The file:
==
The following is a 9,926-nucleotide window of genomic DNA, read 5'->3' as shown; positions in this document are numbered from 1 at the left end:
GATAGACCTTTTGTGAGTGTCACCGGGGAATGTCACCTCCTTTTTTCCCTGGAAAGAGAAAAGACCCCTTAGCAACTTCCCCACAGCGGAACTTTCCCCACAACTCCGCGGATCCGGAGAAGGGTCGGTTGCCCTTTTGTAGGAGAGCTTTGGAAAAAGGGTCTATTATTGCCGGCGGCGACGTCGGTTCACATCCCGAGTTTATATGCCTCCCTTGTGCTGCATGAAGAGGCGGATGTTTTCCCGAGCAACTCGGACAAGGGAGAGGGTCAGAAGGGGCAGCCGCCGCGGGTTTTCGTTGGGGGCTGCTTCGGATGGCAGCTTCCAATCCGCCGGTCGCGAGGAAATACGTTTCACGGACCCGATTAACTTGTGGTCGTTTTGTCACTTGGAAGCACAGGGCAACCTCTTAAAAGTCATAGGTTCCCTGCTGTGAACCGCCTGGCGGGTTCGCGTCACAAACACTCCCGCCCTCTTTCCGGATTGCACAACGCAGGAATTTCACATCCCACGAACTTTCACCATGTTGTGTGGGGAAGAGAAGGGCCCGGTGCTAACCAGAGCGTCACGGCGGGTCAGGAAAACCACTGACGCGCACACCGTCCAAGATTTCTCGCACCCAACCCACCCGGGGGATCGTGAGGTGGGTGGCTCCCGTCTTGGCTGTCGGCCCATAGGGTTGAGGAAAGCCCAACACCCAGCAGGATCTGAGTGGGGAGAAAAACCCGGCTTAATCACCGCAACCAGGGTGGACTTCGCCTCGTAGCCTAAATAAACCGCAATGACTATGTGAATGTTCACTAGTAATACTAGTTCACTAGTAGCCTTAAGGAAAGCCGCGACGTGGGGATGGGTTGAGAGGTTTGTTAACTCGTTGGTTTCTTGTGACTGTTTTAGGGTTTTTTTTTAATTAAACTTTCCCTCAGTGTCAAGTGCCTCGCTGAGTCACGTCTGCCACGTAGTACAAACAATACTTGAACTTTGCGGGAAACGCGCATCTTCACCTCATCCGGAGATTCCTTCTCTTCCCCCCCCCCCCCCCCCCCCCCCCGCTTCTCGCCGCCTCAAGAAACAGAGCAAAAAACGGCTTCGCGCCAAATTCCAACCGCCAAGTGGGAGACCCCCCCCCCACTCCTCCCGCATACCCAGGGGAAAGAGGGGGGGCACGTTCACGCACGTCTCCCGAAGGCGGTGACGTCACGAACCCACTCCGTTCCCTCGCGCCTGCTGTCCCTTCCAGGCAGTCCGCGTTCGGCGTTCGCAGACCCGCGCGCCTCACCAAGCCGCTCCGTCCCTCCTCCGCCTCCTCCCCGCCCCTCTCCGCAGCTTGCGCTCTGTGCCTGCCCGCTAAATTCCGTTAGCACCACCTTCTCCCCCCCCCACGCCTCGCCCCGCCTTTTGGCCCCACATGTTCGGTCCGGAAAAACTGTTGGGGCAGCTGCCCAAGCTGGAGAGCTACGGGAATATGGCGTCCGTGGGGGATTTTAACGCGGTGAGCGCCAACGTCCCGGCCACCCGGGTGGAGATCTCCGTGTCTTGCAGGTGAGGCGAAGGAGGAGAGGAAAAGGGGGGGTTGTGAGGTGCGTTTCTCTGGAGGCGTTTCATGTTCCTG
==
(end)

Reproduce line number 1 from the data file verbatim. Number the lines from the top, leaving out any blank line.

The following is a 9,926-nucleotide window of genomic DNA, read 5'->3' as shown; positions in this document are numbered from 1 at the left end: